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Imai-cho

 

Imai Heading

Enjoy Imai-choGeneral Information | Pamphlet & Map Download

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There was a famous saying in the past that "70% of Yamato's gold can be found within Imai".

That was how prosperous the town once was. Today, it is one of the last few traditional residential towns remaining in the country. (Yamato was the former name of Nara Prefecture)

Imai InlineImai-cho is a town that has retained the ambience of the Edo Period (1603-1868). With about 500 traditional buildings still intact in this 17.4 hectares town, it is the country's largest “Preservation District for Groups of Traditional Buildings”. Amongst them, 9 properties have been designated as national important cultural properties, 3 are prefecture-designated cultural properties and 5 are city-designated cultural properties. What is special about this town is that residents are still living here, making it a living historical town.

If a picture paints a thousand words, then a video is definitely worth millions. To know what is waiting for you at Imai-cho, do take a look at this PR video.


History of Imai-cho 

Imai-cho was founded between 1532-1555 as a temple town revolving around Shonenji Temple. Having faced multiple attacks in the past, followers strengthened the town's defenses by building an encircling moat and defensive walls.

In 1568, Honganji (the largest school of Pure Land Buddhism under which Shonenji Temple belongs to) opposed against Oda Nobunaga, one of the strongest feudal lords in the late 16th century who eventually paved the way for the national unification of Japan. Imai-cho also rose to the call by fortifying itself but disarmed in 1575 upon the surrender of Honganji and intercession by Akechi Roof InlineMitsuhide, one of Nobunaga’s generals. The town was spared destruction and went on to flourish as a commercial area.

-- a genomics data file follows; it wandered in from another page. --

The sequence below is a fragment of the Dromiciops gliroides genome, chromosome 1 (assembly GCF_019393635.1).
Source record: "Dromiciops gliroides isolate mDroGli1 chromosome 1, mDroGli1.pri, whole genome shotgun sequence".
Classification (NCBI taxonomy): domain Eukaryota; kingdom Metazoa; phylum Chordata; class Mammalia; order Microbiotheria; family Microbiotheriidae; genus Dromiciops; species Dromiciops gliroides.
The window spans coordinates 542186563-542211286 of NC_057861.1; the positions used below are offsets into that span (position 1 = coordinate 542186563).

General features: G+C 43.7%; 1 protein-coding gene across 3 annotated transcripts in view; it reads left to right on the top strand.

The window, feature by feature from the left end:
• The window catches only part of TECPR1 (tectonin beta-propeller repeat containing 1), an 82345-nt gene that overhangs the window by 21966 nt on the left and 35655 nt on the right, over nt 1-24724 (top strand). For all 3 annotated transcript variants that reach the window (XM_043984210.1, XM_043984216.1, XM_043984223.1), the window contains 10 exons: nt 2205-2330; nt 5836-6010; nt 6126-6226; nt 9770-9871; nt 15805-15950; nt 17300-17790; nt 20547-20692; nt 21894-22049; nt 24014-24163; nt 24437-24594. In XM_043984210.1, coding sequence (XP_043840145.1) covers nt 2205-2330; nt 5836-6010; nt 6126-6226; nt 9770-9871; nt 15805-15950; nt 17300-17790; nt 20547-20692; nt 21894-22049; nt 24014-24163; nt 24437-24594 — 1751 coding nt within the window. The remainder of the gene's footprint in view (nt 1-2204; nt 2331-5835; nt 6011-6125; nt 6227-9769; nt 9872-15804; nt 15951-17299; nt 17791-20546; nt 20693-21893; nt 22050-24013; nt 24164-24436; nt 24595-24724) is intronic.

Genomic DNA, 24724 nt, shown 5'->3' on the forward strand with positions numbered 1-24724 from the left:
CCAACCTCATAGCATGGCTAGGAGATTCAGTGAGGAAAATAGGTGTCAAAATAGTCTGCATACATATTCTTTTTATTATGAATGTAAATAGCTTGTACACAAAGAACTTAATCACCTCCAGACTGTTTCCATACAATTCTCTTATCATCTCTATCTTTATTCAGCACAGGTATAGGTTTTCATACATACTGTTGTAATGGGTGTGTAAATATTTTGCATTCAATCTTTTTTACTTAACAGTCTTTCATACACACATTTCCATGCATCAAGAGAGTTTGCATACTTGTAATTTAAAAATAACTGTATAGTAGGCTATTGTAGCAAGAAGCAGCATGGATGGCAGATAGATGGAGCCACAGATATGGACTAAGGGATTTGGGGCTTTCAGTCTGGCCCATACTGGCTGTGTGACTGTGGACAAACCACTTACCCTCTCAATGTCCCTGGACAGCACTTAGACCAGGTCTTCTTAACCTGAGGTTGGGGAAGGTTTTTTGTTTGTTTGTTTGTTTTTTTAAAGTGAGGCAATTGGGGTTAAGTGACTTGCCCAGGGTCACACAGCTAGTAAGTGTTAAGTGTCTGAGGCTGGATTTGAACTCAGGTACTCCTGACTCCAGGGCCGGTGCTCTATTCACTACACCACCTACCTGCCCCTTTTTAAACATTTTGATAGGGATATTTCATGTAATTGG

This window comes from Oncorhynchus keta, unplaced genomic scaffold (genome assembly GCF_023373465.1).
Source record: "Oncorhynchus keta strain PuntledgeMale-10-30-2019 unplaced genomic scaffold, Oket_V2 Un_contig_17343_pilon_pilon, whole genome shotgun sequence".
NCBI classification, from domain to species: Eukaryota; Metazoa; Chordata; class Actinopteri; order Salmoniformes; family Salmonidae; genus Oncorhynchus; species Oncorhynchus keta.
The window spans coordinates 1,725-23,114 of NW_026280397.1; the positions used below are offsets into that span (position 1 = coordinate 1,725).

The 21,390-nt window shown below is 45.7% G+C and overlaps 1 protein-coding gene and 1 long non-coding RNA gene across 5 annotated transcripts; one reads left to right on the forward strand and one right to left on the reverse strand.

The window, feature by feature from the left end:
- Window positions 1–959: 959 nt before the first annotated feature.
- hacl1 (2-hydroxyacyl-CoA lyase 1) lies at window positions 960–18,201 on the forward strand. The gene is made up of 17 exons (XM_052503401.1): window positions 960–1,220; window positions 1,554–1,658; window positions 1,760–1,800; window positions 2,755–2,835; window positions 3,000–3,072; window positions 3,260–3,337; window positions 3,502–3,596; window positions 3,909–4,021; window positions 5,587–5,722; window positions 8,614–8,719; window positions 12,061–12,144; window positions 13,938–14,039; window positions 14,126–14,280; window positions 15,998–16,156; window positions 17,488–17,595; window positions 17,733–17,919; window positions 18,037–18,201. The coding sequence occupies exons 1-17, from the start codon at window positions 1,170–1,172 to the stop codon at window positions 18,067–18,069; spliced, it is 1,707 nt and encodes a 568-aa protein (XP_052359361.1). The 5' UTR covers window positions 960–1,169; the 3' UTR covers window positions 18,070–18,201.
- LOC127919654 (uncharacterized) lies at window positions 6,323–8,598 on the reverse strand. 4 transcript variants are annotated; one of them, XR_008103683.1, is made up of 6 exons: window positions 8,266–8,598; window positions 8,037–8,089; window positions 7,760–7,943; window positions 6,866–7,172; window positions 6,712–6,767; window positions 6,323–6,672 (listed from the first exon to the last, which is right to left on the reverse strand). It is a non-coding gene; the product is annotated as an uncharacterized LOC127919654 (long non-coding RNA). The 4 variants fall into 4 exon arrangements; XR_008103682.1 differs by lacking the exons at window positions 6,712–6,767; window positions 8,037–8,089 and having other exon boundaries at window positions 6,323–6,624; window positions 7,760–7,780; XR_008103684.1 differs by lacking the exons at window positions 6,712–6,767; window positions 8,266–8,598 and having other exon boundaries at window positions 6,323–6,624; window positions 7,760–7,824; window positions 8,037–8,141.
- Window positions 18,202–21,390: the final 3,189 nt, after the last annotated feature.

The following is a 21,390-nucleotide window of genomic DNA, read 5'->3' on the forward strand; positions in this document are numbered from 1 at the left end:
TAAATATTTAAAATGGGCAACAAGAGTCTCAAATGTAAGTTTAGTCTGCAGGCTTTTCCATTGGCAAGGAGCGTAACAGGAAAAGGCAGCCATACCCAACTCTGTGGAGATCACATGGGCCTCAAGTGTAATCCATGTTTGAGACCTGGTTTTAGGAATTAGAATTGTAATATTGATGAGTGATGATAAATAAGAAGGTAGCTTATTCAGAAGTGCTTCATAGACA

Imai-cho prospered till the extent that the above saying was coined. Evidence of its wealth can be seen by the fact that all houses had tiled roofs instead of wooden or straw, which were more common during that time.


Enjoy Imai-cho

Starting with the Imanishi Residence built in 1650, the streets of Imai-cho are lined with traditional houses that allow visitors to feel as if they have travelled back in time to the Edo Period. Used at times as a period drama filming location, there are public attractions such as town houses open for public viewing, museum, traditional crafts shops, a soy sauce factory, restaurants and sake brewery amongst the residential estates.

Do take a look at our detailed Imai-cho pamphlet and restaurant guide to facilitate & make your visit to Imai-cho more fruitful! 

  • Hanairaka, Imai-cho Information Center Hanairaka 3Hanairaka 2Hanairaka 1

 (Free admission, closed every Monday)

Built in 1903, this facility now houses extensive resources on the history of Imai-cho. With town diorama, miniature models, photo displays and touchable exhibits, one can learn more about this historic town before visiting it proper.

 

  •  Shonenji Temple Shonenji 2Shonenji 1

 (Closed for restoration. Will reopen in 2020)

Imai-cho began as a temple town centered around Shonenji Temple. The temple’s main hall is a national Important Cultural Property while its drum tower, reception area and living quarters are city-designated cultural properties.

 

  •  Former Kometani Residence Kometani 2Kometani

 (Free admission, closed every Monday)

Formerly a hardware store, this 18th century townhouse is considered unique among Imai-cho for its strong farmhouse architectural influence. Visitors may enter to view the internal structure which is characteristic of traditional Japanese houses.

 

  •  Imai Machiya CenterMachiya Machiya 2

 (Free admission, closed every Monday)

Originally left in a severe state of neglect, this townhouse was restored to its original appearance after inspection revealed its historic value. It is open to public, allowing visitors to view the interior of a traditional townhouse.

 

  • Kawai Residencekaiwai 2 Kw

In the beginning of the Edo Period, the family relocated their sake brewery “Jobonji-ya” to Imai-cho where it is still in business today. This was one of the first few houses in Imai-cho to have a second floor.

 

  • MurasakinagayaMurasakinagaya

 (Information desk is closed every Monday)

Located opposite Shonenji Temple, this townhouse has been converted into small shops. There is also an information desk as well as resting areas.


General Information

Name Imai-cho (今井町)
Type of attraction Living Historical Town
Free Wi-Fi Available (外部リンク)
Getting there From Kintetsu Yagi-nishiguchi Station (Central Exit):
  5 min walk
  From Kintetsu Yamato-Yagi Station:
  10 min walk 
  From JR Unebi Station:
  8 min walk

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橿原市八木町1-1-18

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